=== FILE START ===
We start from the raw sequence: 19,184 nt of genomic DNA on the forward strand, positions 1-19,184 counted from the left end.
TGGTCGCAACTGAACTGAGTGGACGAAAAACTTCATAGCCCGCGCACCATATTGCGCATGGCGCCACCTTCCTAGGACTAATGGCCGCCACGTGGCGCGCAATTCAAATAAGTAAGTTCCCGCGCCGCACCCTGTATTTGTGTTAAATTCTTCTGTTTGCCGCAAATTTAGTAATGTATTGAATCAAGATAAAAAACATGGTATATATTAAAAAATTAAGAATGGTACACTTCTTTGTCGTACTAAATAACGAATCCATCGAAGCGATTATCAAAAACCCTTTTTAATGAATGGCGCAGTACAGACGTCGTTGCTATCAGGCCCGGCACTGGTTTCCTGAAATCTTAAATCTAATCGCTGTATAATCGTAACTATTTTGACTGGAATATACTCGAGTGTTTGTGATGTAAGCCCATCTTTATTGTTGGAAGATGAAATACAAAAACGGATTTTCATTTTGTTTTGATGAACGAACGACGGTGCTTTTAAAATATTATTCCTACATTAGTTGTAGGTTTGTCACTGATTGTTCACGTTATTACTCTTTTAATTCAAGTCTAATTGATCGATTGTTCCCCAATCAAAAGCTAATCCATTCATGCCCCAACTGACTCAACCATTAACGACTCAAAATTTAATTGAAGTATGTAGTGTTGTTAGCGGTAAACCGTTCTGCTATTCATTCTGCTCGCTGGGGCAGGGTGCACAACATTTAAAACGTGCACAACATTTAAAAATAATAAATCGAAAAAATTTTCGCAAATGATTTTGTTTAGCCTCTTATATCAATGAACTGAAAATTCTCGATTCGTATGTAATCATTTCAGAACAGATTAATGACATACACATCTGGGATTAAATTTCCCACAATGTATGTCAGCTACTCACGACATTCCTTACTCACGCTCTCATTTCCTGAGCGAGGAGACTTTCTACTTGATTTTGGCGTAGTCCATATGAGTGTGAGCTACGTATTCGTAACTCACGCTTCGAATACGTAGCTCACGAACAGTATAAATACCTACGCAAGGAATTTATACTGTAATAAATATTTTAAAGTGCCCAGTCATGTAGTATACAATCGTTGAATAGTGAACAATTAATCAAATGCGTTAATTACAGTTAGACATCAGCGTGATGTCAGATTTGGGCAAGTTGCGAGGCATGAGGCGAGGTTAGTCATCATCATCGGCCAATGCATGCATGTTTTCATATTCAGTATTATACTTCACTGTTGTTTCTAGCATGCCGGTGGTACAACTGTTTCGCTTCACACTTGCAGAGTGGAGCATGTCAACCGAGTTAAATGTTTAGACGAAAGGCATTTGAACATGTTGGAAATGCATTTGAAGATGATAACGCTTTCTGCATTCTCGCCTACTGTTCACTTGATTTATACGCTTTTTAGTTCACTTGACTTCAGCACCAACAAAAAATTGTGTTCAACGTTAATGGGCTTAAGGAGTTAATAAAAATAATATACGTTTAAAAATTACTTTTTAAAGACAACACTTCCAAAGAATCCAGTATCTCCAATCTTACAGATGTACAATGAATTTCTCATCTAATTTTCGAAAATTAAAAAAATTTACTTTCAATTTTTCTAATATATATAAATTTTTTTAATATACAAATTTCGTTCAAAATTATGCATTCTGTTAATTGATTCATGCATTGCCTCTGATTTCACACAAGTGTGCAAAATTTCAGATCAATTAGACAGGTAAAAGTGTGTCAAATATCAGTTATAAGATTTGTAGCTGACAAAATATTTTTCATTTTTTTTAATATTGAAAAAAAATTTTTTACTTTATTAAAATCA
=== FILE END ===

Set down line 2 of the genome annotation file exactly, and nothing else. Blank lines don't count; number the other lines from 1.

TGGTCGCAACTGAACTGAGTGGACGAAAAACTTCATAGCCCGCGCACCATATTGCGCATGGCGCCACCTTCCTAGGACTAATGGCCGCCACGTGGCGCGCAATTCAAATAAGTAAGTTCCCGCGCCGCACCCTGTATTTGTGTTAAATTCTTCTGTTTGCCGCAAATTTAGTAATGTATTGAATCAAGATAAAAAACATGGTATATATTAAAAAATTAAGAATGGTACACTTCTTTGTCGTACTAAATAACGAATCCATCGAAGCGATTATCAAAAACCCTTTTTAATGAATGGCGCAGTACAGACGTCGTTGCTATCAGGCCCGGCACTGGTTTCCTGAAATCTTAAATCTAATCGCTGTATAATCGTAACTATTTTGACTGGAATATACTCGAGTGTTTGTGATGTAAGCCCATCTTTATTGTTGGAAGATGAAATACAAAAACGGATTTTCATTTTGTTTTGATGAACGAACGACGGTGCTTTTAAAATATTATTCCTACATTAGTTGTAGGTTTGTCACTGATTGTTCACGTTATTACTCTTTTAATTCAAGTCTAATTGATCGATTGTTCCCCAATCAAAAGCTAATCCATTCATGCCCCAACTGACTCAACCATTAACGACTCAAAATTTAATTGAAGTATGTAGTGTTGTTAGCGGTAAACCGTTCTGCTATTCATTCTGCTCGCTGGGGCAGGGTGCACAACATTTAAAACGTGCACAACATTTAAAAATAATAAATCGAAAAAATTTTCGCAAATGATTTTGTTTAGCCTCTTATATCAATGAACTGAAAATTCTCGATTCGTATGTAATCATTTCAGAACAGATTAATGACATACACATCTGGGATTAAATTTCCCACAATGTATGTCAGCTACTCACGACATTCCTTACTCACGCTCTCATTTCCTGAGCGAGGAGACTTTCTACTTGATTTTGGCGTAGTCCATATGAGTGTGAGCTACGTATTCGTAACTCACGCTTCGAATACGTAGCTCACGAACAGTATAAATACCTACGCAAGGAATTTATACTGTAATAAATATTTTAAAGTGCCCAGTCATGTAGTATACAATCGTTGAATAGTGAACAATTAATCAAATGCGTTAATTACAGTTAGACATCAGCGTGATGTCAGATTTGGGCAAGTTGCGAGGCATGAGGCGAGGTTAGTCATCATCATCGGCCAATGCATGCATGTTTTCATATTCAGTATTATACTTCACTGTTGTTTCTAGCATGCCGGTGGTACAACTGTTTCGCTTCACACTTGCAGAGTGGAGCATGTCAACCGAGTTAAATGTTTAGACGAAAGGCATTTGAACATGTTGGAAATGCATTTGAAGATGATAACGCTTTCTGCATTCTCGCCTACTGTTCACTTGATTTATACGCTTTTTAGTTCACTTGACTTCAGCACCAACAAAAAATTGTGTTCAACGTTAATGGGCTTAAGGAGTTAATAAAAATAATATACGTTTAAAAATTACTTTTTAAAGACAACACTTCCAAAGAATCCAGTATCTCCAATCTTACAGATGTACAATGAATTTCTCATCTAATTTTCGAAAATTAAAAAAATTTACTTTCAATTTTTCTAATATATATAAATTTTTTTAATATACAAATTTCGTTCAAAATTATGCATTCTGTTAATTGATTCATGCATTGCCTCTGATTTCACACAAGTGTGCAAAATTTCAGATCAATTAGACAGGTAAAAGTGTGTCAAATATCAGTTATAAGATTTGTAGCTGACAAAATATTTTTCATTTTTTTTAATATTGAAAAAAAATTTTTTACTTTATTAAAATCA